An EpiPen is intended to be used immediately at the onset of a severe allergic reaction in patients with a history or risk of anaphylaxis. Symptoms can appear within minutes of the allergic interaction, which can be fatal without immediate treatment.
Anaphylactic symptoms may include:
- Trouble breathing or wheezing
- Hoarseness (changes in the way your voice sounds)
- Hives or severe itching
- Swelling of your face, lips, mouth, or tongue
- Skin rash, redness, or swelling
- Fast heartbeat
- Weak pulse
- Feeling very anxious and confusion
- Stomach pain or cramps
- Losing control of urine or bowel movements or diarrhea
- Dizziness or fainting
Your EpiPen may be prescribed for other indications not listed.
How is an EpiPen used?
An EpiPen is a single-use injection tool preloaded with one dose of medication. If you have been prescribed an EpiPen, carry it with you at all times as anaphylaxis can happen at any moment.
The EpiPen package may come with a trainer pen to be used for practicing. The trainer pen is identified by the gray coloring and has no medication or needle. You are encouraged to practice with the trainer pen to ensure you can understand and use the pen safely and correctly in the event of an anaphylactic emergency.
Follow the instruction pamphlet that comes with the EpiPen package. EpiPen should never be injected into a vein, the buttocks, hands, fingers, feet, or toes.
- Remove the blue safety release by pulling it straight up.
- For young patients, firmly hold the injection area to prevent cuts or broken needles.
- Swing and push the orange tip (needle) against the outer thigh firmly until you hear a “click.”
- Do not put your hand or fingers over the orange tip.
- Hold firmly for 3 seconds and remove.
- A second injection may be used if symptoms continue.
- Do not reuse the EpiPen that has already been injected.
- Seek emergency medical care.
Used or expired EpiPens must be disposed of in an FDA-cleared sharps container, not in the trash.
EpiPen comes in two different packages with two pens each:
- EpiPen Auto-Injector 0.3 mg – used for patients over 66 lbs (30 kg)
- EpiPen Jr Auto-Injector 0.15 mg – used for patients between 33-66 lbs (15-30 kg)
EpiPen should be stored away from light and extreme temperature at room temperature between 68°F and 77°F (20°C and 25°C).
Periodically check your EpiPen for any particles or discoloration as the solution should be clear. Refill as needed to replace unclear solutions or when expired.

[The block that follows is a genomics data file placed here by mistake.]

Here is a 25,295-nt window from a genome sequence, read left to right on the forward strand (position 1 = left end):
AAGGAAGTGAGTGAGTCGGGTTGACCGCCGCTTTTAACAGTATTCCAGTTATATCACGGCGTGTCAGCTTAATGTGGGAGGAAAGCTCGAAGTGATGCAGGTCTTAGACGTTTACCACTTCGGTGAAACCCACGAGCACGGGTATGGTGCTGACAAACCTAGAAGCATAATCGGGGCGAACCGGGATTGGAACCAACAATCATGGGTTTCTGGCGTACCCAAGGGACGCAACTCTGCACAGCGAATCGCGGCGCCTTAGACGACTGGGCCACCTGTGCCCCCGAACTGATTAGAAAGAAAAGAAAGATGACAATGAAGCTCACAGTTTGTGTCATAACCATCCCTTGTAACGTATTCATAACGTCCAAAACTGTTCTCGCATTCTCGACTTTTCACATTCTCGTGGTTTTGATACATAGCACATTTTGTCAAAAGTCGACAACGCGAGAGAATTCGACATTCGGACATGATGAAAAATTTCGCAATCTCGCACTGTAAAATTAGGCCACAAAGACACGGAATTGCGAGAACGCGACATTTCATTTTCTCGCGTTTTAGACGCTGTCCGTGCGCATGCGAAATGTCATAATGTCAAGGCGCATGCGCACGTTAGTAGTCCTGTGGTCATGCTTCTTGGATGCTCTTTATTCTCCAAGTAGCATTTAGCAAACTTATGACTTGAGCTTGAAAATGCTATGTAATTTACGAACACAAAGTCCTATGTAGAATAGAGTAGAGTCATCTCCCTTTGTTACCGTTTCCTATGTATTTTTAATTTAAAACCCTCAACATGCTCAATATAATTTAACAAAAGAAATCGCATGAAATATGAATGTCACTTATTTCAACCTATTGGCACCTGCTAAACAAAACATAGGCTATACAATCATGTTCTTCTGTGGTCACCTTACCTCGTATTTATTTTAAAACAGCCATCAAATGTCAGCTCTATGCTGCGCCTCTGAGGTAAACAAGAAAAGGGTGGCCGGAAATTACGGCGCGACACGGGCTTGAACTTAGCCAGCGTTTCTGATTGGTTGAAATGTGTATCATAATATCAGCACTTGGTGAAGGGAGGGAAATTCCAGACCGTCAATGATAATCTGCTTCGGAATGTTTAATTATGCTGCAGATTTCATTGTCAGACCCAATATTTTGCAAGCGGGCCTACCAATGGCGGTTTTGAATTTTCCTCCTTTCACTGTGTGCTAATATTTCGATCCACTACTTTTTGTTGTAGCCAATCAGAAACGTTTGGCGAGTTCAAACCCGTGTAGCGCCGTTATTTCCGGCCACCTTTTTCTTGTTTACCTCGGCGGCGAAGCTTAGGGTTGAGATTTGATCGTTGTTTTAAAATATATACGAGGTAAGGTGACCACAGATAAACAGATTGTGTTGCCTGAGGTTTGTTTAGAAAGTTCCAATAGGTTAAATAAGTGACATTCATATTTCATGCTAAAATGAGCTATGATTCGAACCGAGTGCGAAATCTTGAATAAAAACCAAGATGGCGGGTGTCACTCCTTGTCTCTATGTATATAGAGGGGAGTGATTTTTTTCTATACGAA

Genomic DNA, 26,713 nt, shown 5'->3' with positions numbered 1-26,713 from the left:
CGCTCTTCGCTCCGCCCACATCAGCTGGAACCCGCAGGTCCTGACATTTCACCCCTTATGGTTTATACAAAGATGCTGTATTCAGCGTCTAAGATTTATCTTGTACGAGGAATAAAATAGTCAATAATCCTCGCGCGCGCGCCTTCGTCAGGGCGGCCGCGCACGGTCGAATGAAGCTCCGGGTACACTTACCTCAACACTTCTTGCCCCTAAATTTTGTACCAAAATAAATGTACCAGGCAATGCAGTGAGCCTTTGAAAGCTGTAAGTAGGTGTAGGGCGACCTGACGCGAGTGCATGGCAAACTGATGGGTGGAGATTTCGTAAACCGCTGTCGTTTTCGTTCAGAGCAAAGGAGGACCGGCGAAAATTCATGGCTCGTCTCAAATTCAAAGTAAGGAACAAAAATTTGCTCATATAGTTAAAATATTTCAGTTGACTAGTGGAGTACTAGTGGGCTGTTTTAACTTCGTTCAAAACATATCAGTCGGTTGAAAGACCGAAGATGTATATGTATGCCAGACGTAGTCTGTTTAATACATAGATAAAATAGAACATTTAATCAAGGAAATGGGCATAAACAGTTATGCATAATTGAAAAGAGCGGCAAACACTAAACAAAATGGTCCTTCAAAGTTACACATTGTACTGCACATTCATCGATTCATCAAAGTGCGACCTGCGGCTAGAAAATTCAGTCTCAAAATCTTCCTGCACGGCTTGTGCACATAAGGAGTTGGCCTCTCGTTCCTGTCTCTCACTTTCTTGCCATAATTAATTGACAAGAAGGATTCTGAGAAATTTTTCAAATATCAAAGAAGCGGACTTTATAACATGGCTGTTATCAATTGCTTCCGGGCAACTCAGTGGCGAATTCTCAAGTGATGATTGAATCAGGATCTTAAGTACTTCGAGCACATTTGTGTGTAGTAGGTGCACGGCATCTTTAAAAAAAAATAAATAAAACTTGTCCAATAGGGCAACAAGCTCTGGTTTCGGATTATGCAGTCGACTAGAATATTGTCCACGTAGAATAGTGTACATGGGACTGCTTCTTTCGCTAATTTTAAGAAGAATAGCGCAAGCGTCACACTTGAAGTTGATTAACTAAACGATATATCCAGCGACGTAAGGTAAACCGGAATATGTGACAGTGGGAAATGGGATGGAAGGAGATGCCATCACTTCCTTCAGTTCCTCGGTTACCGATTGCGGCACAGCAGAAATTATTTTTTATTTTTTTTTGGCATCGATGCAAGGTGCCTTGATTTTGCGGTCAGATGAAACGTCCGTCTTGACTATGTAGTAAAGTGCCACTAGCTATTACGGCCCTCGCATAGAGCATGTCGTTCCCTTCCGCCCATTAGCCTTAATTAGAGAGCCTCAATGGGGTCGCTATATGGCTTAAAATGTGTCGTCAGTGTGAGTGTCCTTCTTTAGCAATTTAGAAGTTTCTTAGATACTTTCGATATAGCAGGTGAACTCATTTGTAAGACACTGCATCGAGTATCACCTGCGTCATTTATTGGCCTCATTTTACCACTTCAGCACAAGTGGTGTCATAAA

Keep out of reach of children.
It’s important to understand that although EpiPen is FDA approved, it comes with side effects that may or may not affect you.
Before starting EpiPen, you should discuss possible side effects with your doctor or pharmacist.
Common Side Effects
Tell your doctor if you experience the following symptoms, and they become severe or do not go away on their own:
- Weakness or shakiness
- Sweating, nervousness, or anxious
- Paleness or dizziness
- Nausea or vomiting
- Breathing problems
- Fast or irregular heartbeat
Serious Side Effects
Severe adverse reactions while taking EpiPen can occur. Seek emergency medical care or call 911 if you experience any of the following symptoms:
- Infection at the injection site: warmth, pain, swelling, or redness around the injection site
- Cuts around the injection site or needle remain in the skin – more likely to occur in young children moving during the injection.
The information above does not list all possible side effects. Contact your doctor or pharmacist if you experience any side effects not listed. You or your doctor may report side effects to the FDA by calling 1-800-FDA-1088.
Warnings & Precautions
Before using EpiPen, tell your doctor or pharmacist if you:
- Have thyroid problems
- Have asthma
- Have or have had depression
- Have heart problems or high blood pressure
- Have diabetes
- Have Parkinson’s disease
- Are pregnant or planning to become pregnant
- Are breastfeeding or planning to breastfeed
If you have heart problems, the use of EpiPen may cause chest pain and produce rapid heartbeats. Your doctor will monitor your symptoms for follow-up.
The use of EpiPen may temporarily worsen symptoms of Parkinson’s Disease.
Your doctor may monitor your symptoms of current conditions such as thyroid disease and diabetes after using EpiPen.
Pregnant or planning to become pregnant
There is insufficient data to determine if epinephrine will affect pregnant patients or their unborn child.
Breastfeeding or planning to breastfeed
There is no data to determine if epinephrine will affect breast milk or pass it on to breastfed children.
Interactions & Contraindications
Before using EpiPen, tell your doctor or pharmacist if you take any medications, herbal supplements, or vitamins.
Cardigan Glycosides. Diuretics and Anti-arrhythmics
The use of cardiac glycosides, diuretics, or anti-arrhythmics medications while receiving an EpiPen dose may cause irregular heartbeats (cardiac arrhythmia).
Antidepressants, Levothyroxine, and Antihistamines
The use of tricyclic antidepressants, levothyroxine sodium, monoamine oxidase inhibitors, and certain antihistamines such as chlorpheniramine and diphenhydramine while receiving an EpiPen dose may increase the potency of epinephrine.
Ergot Alkaloids, Beta-Adrenergic and Alpha-Adrenergic Blockers
The use of ergot alkaloids beta-adrenergic and alpha-adrenergic blocker medications may interfere with the effectiveness of EpiPen. Your doctor will determine if these medications should be continued and what dose, as needed.
Frequently Asked Questions